After the medicine woman told the people about the prayersticks she told them that there was a place in the underworld where two rivers crossed. It was called ni tqin'kae tsosi, fine fiber cotton (Indian hemp). There were two persons who brought the seed of that plant, they were spiders. They said that the people were to use the plant instead of skins for their clothing. So this seed was planted in the earth. When the seeds were planted, the plant ripe, and the cotton gathered, the people shaped a little wheel, 3 or 4 inches in diameter, and they put a slender stick through it. This was used in the spinning of cotton. When they began spinning they pushed away from the body toward the knee. Then the chief medicine woman said: "You must spin towards your person, as you wish to have the beautiful goods come to you; do not spin away from you." For it was in their minds to make cloth which they could trade for shell and turquoise beads and she knew their thoughts. She said :"You must spin towards you, or the beautiful goods will depart from you." There were two names given to the spindle, yudi yilt ya'hote, meaning, turning or shooting around with the beautiful goods. This the Spider Man suggested; but his wife said: "It shall be called by another name, ntl is yilt ya'hote, turning with the mixed chips." After they had spun the thread they rolled it into good-sized balls. They brought straight poles and laid them down; one down, one opposite. They tied two other poles at the ends, making a rectangular frame. They rolled or wound the thread on two of the poles as the sun travels, east to west, over and under the poles. The Spider Man said that the ball of thread should be called, yudi yilt nasmas agha, rolling with the beautiful goods. His wife said: "No, it shall be called ntsli yilt nasmas agha, rolling with the mixed chips." After the loom was finished the cross poles were erected and other poles placed on the ground to hold the loom frame solidly, and the loom was stretched and lifted into place. Then the Spider Man said: "It will be called yoteblitz nes thon, looping with the beautiful goods." His wife said: "From hence forth it shall be called nil tliz biltz nes thon, looping with mixed chips." Then they used a narrow stick about two and a half feet long, and they wound the yarn or thread over it, and where there is no design they ran it along. That was given the same name as the ball of thread. The Spider Man held that it should have the same name as the ball; but his wife said: "No, it shall be called nil tliz nasmas agha." Then they used the wide flat stick for tapping down the thread. The Spider Man said: "It shall be called nil tliz na'ygolte" ; but his wife said: "It shall be called nil tliz na'ygolte, twining with the mixed chips". When they got this far with the weaving, the threads of the warp mixed together and were too near or too far apart. So another kind of stick was used. It had long, narrow teeth. It was also used for the purpose of tapping down the thread. The Spider Man said: "It shall be called yote yo'golte, hoeing with the beautiful goods." His wife said: "It shall be called nil iltz yo'golte." The Spider Man said: "Now you know all that I have named for you. It is yours to work with and to use following your own wishes. But from now on when a baby girl is born to your tribe you shall go and find a spider web which is woven at the mouth of some hole; you must take it and rub it on the baby's hand and arm. Thus, when she grows up she will weave, and her fingers and arms will not tire form the weaving." To this day that is done to all baby girls. The weaving progressed, and they made all kinds of articles. They used cotton and yucca fiber and Indian hemp. These were the thread. They raised turkeys, and they used the feathers for feather blankets. They ate the turkey flesh for their meat. They killed rabbits and cut the fur into strips, and they made fur blankets. They wove different kinds of grass into mats for their floors, and also, to hang in front of the openings of their houses. There were many kinds of weaving. The people lived peacefully and were happy in working out designs in the new art. They raised great quantities of corn. All this made them grow in number; they became a very strong people and their past troubles were forgotten; but this was not to last. Pg. 37, 38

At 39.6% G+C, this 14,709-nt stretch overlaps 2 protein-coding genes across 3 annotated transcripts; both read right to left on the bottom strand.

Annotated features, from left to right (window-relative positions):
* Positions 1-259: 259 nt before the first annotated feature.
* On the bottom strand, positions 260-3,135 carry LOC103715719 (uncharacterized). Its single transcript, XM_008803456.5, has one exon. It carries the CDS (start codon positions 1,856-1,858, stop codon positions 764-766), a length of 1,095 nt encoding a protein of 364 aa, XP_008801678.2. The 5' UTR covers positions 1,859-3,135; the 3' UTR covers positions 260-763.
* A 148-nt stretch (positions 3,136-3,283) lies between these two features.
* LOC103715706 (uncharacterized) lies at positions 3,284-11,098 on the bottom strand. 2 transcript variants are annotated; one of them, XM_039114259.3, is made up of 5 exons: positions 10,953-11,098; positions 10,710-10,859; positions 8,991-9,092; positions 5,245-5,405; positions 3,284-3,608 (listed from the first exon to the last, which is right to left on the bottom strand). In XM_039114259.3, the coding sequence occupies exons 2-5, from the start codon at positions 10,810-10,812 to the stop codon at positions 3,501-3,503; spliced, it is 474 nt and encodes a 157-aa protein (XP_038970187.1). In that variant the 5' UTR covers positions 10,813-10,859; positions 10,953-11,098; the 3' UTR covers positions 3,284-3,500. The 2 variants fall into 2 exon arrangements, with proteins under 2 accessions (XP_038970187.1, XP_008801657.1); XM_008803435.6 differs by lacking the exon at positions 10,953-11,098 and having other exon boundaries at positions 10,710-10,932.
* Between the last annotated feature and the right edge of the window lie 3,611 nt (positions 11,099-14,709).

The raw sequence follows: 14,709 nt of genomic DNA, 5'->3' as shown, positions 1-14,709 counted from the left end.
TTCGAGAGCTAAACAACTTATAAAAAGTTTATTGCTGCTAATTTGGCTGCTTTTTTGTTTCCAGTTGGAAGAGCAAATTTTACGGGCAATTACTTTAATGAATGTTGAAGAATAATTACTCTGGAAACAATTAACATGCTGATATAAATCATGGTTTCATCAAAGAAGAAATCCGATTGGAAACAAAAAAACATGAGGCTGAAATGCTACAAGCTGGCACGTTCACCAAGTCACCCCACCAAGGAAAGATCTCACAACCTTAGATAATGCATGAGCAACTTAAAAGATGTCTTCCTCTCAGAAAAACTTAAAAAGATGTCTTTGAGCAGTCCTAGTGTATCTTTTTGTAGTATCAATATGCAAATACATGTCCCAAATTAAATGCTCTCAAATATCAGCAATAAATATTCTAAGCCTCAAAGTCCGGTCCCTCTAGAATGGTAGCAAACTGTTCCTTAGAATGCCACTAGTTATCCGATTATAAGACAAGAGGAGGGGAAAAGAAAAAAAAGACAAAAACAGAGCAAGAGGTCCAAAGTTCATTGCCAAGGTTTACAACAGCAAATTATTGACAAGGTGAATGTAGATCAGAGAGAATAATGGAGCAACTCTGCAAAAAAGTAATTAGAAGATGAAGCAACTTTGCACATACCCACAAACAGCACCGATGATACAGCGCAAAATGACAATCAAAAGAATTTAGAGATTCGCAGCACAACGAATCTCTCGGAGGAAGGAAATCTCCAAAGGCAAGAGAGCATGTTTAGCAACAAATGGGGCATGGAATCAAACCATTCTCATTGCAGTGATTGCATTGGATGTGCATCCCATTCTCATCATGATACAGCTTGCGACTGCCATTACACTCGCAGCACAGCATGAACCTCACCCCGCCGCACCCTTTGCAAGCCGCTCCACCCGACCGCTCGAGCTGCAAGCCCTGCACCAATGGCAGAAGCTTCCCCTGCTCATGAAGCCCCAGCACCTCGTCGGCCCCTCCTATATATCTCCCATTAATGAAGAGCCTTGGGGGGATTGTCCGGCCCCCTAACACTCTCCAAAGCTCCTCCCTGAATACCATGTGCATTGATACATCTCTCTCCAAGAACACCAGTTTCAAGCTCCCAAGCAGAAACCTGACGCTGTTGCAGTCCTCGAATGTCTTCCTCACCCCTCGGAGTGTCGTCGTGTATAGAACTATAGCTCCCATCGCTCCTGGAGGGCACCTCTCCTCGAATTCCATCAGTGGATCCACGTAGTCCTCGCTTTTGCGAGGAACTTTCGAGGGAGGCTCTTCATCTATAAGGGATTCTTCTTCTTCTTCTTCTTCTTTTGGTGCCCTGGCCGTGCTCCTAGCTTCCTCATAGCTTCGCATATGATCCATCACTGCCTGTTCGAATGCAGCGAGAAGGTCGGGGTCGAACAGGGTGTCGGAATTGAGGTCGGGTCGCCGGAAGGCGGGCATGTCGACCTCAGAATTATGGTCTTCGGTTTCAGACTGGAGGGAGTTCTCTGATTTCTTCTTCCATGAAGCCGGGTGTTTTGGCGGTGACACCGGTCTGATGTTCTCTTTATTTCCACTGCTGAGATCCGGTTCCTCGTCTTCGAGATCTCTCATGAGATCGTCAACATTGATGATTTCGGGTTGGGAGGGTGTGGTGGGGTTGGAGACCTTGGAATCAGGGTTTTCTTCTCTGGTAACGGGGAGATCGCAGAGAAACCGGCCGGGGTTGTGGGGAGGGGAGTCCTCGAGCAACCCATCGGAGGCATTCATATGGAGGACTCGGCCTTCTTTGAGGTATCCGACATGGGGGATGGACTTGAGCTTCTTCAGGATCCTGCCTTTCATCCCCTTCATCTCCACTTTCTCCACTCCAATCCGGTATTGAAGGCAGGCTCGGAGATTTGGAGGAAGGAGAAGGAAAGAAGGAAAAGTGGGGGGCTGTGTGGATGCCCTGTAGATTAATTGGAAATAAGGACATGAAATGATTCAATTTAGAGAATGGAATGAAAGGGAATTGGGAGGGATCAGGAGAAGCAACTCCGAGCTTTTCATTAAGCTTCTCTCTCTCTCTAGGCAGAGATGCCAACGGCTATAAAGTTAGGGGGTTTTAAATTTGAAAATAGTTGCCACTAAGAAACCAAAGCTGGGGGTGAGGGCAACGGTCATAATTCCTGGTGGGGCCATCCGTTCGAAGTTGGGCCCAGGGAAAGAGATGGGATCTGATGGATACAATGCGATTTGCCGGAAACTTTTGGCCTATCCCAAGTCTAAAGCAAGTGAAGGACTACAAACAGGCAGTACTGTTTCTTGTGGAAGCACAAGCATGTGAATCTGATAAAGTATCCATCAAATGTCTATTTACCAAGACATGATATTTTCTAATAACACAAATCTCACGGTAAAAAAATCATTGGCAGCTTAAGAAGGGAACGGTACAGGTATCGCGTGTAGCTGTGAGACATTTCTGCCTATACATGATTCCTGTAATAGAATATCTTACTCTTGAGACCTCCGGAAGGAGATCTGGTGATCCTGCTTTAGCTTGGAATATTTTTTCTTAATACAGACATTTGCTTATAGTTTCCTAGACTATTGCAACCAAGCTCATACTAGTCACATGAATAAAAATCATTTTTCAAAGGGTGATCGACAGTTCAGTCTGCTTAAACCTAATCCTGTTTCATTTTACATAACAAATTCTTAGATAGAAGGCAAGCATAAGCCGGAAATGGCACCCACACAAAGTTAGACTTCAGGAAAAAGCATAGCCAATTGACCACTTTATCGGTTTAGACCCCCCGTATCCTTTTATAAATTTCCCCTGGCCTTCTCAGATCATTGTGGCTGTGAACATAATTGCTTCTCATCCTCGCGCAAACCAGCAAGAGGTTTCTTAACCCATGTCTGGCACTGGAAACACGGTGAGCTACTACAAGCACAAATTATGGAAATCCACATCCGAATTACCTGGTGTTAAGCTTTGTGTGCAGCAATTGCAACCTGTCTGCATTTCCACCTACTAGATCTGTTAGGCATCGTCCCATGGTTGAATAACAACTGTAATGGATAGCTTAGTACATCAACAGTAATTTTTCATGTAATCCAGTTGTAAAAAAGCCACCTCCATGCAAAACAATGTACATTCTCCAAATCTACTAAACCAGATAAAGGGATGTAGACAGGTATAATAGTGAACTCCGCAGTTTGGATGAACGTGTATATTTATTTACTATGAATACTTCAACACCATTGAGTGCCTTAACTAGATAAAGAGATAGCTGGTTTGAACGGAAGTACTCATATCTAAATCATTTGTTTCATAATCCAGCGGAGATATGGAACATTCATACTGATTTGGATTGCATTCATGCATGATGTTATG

The Dine': Origin Myths of the Navajo Indians; 1956, Aileen O'Bryan.

Weaving has been carried to a high degree of perfection by the Navaho. The art as it exists among them today is not an invention of their own, as nothing similar is found among any other tribe of the Athapascan stock. It is pretty safe to say that the Navaho learned the art of weaving from the Pueblos. Their own legends, however, account for it in their own way. The hanelnaeheke hani', or moving upward chant legend, records that the art of weaving was taught by the Spider Man and Spider Woman in the following manner. "The Spider Man drew some cotton (ndaka') from his side and instructed the Navaho to make a loom. The cotton-warp was made of spider-web (nashjei bitlol). The upper cross-pole was called yabitlol (sky or upper cord), the lower cross-pole ni'bitlol (earth or lower cord). The warp-sticks were made of shabitlol (sun rays), the upper strings, fastening the warp to the pole, of atsinltlish (lightning), the lower strings of shabitlajilchi (sun halo), the heald was a tsaghadindini isenil (rock crystal heald), the cord-heald stick was made of atsolaghal (sheet lightning), and was secured to the warp strands by means of nltsatlol billdestlo' (rain ray cords)." "The batten-stick was also made of shabitlajilchi (sun halo), while the beidzoi (comb) was of yolgai (white shell). Four spindles or distaffs were added to this, the disks of which were of cannel-coal, turquoise, abalone and white bead, respectively, and the spindle-sticks of atsinltlish (zigzag lightning), hajilgish (flash lightning), atsolaghal (sheet lightning), and nltsatlol (rain ray), respectively." "The dark, blue, yellow and white winds quickened the spindles (beedizi) according to their color, and enabled them to travel around the world."